‘Two-Lane Blacktop’ took detour into cult-fave land

Special to The Times

Released in 1971 by the newly created youth division of Universal Studios, Monte Hellman’s “Two-Lane Blacktop” is both a generational artifact and a movie that seems to exist out of time. Richard Linklater has called it the last film of the ‘60s and the first film of the ‘70s. Indeed, Hellman’s cross-country road movie is a quintessential product of post-"Easy Rider” Hollywood, a film that got made only because the studios had identified the counterculture as a demographic.

Despite its period specificity, “Two-Lane Blacktop,” out this week in a director-approved edition from the Criterion Collection, is a strange, even abstract film. To match the nameless characters, it’s a movie of obscure motivations and open-ended implications. The two lank-haired hot-rodders, who go from town to town in their souped-up 1955 Chevy and get into drag races for money, are simply identified as the Driver (singer-songwriter James Taylor) and the Mechanic (Beach Boys drummer Dennis Wilson).

Joining these decidedly inexpressive rock stars (and first-time actors) is the Girl (Laurie Bird, also a nonprofessional and an even drowsier presence), a hitchhiker who simply shows up in their back seat one day. As with the two male characters, her name sums up her function, though it could be argued that the guys’ beloved car has the real girl role (and the point at which the Girl usurps that role is when things start to fall apart).

The plot is so thin it barely exists, but “Two-Lane Blacktop” exerts a hypnotic power all the same. Somewhere in the arid Southwest, our heroes cross paths with a middle-aged huckster (Warren Oates) who’s driving a brand-new, bright-yellow Pontiac GTO (the character is known only as GTO). A challenge is issued: They will race all the way east to Washington, D.C. -- the winner gets the loser’s car.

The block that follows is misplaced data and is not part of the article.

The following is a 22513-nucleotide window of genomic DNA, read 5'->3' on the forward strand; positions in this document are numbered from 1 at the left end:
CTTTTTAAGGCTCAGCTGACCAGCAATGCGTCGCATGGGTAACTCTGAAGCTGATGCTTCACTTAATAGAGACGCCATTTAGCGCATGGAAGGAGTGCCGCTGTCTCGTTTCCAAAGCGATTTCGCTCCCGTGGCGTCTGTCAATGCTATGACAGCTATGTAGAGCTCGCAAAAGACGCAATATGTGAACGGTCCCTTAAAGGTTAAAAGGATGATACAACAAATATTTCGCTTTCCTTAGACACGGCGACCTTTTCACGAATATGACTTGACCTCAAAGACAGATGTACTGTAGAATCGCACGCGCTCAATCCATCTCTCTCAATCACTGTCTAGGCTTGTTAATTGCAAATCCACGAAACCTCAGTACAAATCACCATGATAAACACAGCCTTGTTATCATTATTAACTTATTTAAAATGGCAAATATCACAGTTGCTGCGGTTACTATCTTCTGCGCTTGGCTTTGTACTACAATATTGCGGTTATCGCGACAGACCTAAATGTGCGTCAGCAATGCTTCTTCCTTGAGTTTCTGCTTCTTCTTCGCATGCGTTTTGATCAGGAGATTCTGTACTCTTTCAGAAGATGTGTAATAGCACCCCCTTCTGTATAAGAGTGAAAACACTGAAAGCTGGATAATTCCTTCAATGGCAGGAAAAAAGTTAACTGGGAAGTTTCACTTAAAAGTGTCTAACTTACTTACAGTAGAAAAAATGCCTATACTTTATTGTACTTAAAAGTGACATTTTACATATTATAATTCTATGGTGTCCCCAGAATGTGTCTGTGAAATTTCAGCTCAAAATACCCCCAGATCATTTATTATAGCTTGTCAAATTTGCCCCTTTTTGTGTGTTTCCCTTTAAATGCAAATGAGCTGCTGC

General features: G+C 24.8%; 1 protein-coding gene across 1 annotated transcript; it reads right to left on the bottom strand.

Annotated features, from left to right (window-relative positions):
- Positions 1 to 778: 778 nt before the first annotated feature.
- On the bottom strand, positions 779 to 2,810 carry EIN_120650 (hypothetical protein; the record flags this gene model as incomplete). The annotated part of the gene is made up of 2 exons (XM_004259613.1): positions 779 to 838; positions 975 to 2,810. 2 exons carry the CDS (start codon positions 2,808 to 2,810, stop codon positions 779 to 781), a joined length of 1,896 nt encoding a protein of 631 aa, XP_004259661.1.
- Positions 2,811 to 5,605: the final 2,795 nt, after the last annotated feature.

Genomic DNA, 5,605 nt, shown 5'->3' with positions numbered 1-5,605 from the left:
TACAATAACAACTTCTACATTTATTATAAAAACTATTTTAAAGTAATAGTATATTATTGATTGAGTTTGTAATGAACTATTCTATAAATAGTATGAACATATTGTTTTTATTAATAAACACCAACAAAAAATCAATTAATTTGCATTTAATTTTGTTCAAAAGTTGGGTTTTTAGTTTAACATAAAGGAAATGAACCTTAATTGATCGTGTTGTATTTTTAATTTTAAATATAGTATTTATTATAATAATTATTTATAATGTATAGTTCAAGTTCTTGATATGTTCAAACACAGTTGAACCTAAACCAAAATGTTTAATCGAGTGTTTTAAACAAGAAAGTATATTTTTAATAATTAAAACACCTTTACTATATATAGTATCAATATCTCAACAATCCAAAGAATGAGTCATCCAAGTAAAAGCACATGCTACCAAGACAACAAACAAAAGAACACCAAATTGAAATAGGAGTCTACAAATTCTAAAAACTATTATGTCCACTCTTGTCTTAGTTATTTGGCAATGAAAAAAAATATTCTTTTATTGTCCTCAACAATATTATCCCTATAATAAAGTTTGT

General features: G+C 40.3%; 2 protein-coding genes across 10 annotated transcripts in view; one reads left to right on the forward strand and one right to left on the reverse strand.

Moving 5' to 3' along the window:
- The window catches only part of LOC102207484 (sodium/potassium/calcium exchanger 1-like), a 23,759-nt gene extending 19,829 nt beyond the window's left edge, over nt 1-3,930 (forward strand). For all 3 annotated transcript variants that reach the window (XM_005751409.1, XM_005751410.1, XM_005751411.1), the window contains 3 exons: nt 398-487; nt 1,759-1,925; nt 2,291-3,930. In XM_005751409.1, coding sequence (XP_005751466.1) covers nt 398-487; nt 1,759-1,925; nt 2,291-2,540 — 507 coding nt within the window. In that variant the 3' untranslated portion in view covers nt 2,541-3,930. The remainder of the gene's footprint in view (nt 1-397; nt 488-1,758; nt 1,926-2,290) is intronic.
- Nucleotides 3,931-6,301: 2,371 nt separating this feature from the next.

This would appear to set the stage for a tense showdown, but the contest, far from streamlining or galvanizing the plot, unravels it. A significant chunk of the movie takes place in cars and to the sound of roaring engines -- Hellman said he had to convince the money men that there were enough camera angles within such close quarters (he came up with 24) -- but there are plenty of pit stops and a fair amount of hanging out. The generational conflict never materializes. The racers don’t seem especially interested in winning and the race fizzles out, well short of the nominal destination.

While his co-stars have a kind of zombified pathos, Oates serves as the film’s all-too-human anchor. GTO is a palpably damaged figure and a habitual fabulist, with a spiel for each new passenger he picks up, a revolving wardrobe of V-neck cashmere sweaters and a wet bar in his trunk.

Before “Two-Lane Blacktop,” Hellman made a pair of westerns, “Ride in the Whirlwind” and “The Shooting,” on the cheap, both starring his friend Jack Nicholson. Unseen in the States, they were celebrated in France and helped get him hired on “Two-Lane Blacktop,” which remains the one studio film in the career of a lifelong maverick.

A beneficiary of zeitgeist hype, the movie quickly fell victim to it. It was hailed as the film of the year by Esquire, three months before its release. Dismissed by critics and ignored by audiences when it opened, “Two-Lane Blacktop” disappeared from circulation for years, only to pick up a cult following when it was issued on laserdisc.


Linklater claims that “Two-Lane Blacktop” is the “purest American road movie ever.” It’s also among the bleakest and most beautiful. Alongside the expected sensations of speed and forward motion are inertia and stagnation. As the characters make their way from motel to diner to gas station, it’s clear that whatever the road represents here, it’s not freedom. Instead it’s a single-minded obsession, an emblem of solitude, a site of impossible dreams.